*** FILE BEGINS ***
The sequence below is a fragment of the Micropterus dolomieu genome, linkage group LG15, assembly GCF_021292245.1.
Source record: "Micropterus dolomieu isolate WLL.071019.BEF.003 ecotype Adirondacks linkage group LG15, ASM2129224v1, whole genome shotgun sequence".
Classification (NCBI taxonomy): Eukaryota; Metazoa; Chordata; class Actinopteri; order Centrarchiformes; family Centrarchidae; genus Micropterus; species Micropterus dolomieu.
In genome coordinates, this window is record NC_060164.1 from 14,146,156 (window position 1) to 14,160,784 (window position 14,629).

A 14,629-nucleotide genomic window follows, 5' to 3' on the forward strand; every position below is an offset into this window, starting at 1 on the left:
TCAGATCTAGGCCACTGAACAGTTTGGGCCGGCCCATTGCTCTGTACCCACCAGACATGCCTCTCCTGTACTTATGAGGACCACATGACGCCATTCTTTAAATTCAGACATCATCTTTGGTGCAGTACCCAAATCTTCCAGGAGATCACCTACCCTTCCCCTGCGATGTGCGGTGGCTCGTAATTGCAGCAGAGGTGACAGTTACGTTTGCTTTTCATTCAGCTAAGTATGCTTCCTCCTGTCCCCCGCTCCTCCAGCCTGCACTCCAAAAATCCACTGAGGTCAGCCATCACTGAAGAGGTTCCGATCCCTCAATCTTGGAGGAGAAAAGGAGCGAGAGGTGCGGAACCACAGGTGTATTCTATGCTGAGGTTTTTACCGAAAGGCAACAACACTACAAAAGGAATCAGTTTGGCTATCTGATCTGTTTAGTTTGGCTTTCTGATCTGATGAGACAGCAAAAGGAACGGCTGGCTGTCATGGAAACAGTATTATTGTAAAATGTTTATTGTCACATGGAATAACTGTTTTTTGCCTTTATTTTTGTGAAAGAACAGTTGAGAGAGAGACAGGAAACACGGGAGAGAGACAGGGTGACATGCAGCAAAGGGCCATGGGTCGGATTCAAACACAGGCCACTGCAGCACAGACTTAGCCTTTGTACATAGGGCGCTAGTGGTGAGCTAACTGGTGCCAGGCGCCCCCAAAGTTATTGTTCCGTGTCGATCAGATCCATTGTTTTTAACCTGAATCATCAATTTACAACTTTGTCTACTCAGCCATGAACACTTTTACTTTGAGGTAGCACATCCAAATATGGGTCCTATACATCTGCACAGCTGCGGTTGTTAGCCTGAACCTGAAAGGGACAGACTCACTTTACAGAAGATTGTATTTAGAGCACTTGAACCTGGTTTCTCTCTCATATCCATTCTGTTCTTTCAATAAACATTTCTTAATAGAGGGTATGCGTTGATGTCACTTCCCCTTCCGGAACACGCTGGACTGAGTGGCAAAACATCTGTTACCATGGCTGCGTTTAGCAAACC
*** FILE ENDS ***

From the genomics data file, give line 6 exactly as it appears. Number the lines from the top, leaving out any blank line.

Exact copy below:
TCAGATCTAGGCCACTGAACAGTTTGGGCCGGCCCATTGCTCTGTACCCACCAGACATGCCTCTCCTGTACTTATGAGGACCACATGACGCCATTCTTTAAATTCAGACATCATCTTTGGTGCAGTACCCAAATCTTCCAGGAGATCACCTACCCTTCCCCTGCGATGTGCGGTGGCTCGTAATTGCAGCAGAGGTGACAGTTACGTTTGCTTTTCATTCAGCTAAGTATGCTTCCTCCTGTCCCCCGCTCCTCCAGCCTGCACTCCAAAAATCCACTGAGGTCAGCCATCACTGAAGAGGTTCCGATCCCTCAATCTTGGAGGAGAAAAGGAGCGAGAGGTGCGGAACCACAGGTGTATTCTATGCTGAGGTTTTTACCGAAAGGCAACAACACTACAAAAGGAATCAGTTTGGCTATCTGATCTGTTTAGTTTGGCTTTCTGATCTGATGAGACAGCAAAAGGAACGGCTGGCTGTCATGGAAACAGTATTATTGTAAAATGTTTATTGTCACATGGAATAACTGTTTTTTGCCTTTATTTTTGTGAAAGAACAGTTGAGAGAGAGACAGGAAACACGGGAGAGAGACAGGGTGACATGCAGCAAAGGGCCATGGGTCGGATTCAAACACAGGCCACTGCAGCACAGACTTAGCCTTTGTACATAGGGCGCTAGTGGTGAGCTAACTGGTGCCAGGCGCCCCCAAAGTTATTGTTCCGTGTCGATCAGATCCATTGTTTTTAACCTGAATCATCAATTTACAACTTTGTCTACTCAGCCATGAACACTTTTACTTTGAGGTAGCACATCCAAATATGGGTCCTATACATCTGCACAGCTGCGGTTGTTAGCCTGAACCTGAAAGGGACAGACTCACTTTACAGAAGATTGTATTTAGAGCACTTGAACCTGGTTTCTCTCTCATATCCATTCTGTTCTTTCAATAAACATTTCTTAATAGAGGGTATGCGTTGATGTCACTTCCCCTTCCGGAACACGCTGGACTGAGTGGCAAAACATCTGTTACCATGGCTGCGTTTAGCAAACC